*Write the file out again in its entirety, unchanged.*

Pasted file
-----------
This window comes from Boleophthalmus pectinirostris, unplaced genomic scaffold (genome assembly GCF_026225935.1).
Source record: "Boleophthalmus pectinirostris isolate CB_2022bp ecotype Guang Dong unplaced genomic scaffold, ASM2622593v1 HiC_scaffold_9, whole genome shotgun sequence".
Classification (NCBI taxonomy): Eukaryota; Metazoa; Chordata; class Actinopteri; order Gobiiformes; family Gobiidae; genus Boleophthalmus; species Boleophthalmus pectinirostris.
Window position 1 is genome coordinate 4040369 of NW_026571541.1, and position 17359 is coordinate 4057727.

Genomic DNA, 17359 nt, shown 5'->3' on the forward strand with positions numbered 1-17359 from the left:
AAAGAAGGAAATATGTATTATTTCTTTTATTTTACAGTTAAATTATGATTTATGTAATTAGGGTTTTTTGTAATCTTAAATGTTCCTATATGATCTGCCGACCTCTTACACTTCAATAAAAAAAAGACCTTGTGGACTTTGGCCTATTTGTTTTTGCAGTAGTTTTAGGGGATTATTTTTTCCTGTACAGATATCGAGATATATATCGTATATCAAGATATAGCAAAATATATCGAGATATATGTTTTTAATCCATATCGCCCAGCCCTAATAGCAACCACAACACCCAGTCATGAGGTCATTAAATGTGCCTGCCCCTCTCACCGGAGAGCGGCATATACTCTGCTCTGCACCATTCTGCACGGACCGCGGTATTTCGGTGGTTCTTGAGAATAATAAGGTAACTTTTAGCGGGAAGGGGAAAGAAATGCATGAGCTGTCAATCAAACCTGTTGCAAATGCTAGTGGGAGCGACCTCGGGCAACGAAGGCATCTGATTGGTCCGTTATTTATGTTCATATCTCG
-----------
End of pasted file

This window comes from Boleophthalmus pectinirostris, unplaced genomic scaffold (genome assembly GCF_026225935.1).
Source record: "Boleophthalmus pectinirostris isolate CB_2022bp ecotype Guang Dong unplaced genomic scaffold, ASM2622593v1 HiC_scaffold_9, whole genome shotgun sequence".
Classification (NCBI taxonomy): Eukaryota; Metazoa; Chordata; class Actinopteri; order Gobiiformes; family Gobiidae; genus Boleophthalmus; species Boleophthalmus pectinirostris.
Window position 1 is genome coordinate 4040369 of NW_026571541.1, and position 17359 is coordinate 4057727.

Genomic DNA, 17359 nt, shown 5'->3' on the forward strand with positions numbered 1-17359 from the left:
AAAGAAGGAAATATGTATTATTTCTTTTATTTTACAGTTAAATTATGATTTATGTAATTAGGGTTTTTTGTAATCTTAAATGTTCCTATATGATCTGCCGACCTCTTACACTTCAATAAAAAAAAGACCTTGTGGACTTTGGCCTATTTGTTTTTGCAGTAGTTTTAGGGGATTATTTTTTCCTGTACAGATATCGAGATATATATCGTATATCAAGATATAGCAAAATATATCGAGATATATGTTTTTAATCCATATCGCCCAGCCCTAATAGCAACCACAACACCCAGTCATGAGGTCATTAAATGTGCCTGCCCCTCTCACCGGAGAGCGGCATATACTCTGCTCTGCACCATTCTGCACGGACCGCGGTATTTCGGTGGTTCTTGAGAATAATAAGGTAACTTTTAGCGGGAAGGGGAAAGAAATGCATGAGCTGTCAATCAAACCTGTTGCAAATGCTAGTGGGAGCGACCTCGGGCAACGAAGGCATCTGATTGGTCCGTTATTTATGTTCATATCTCG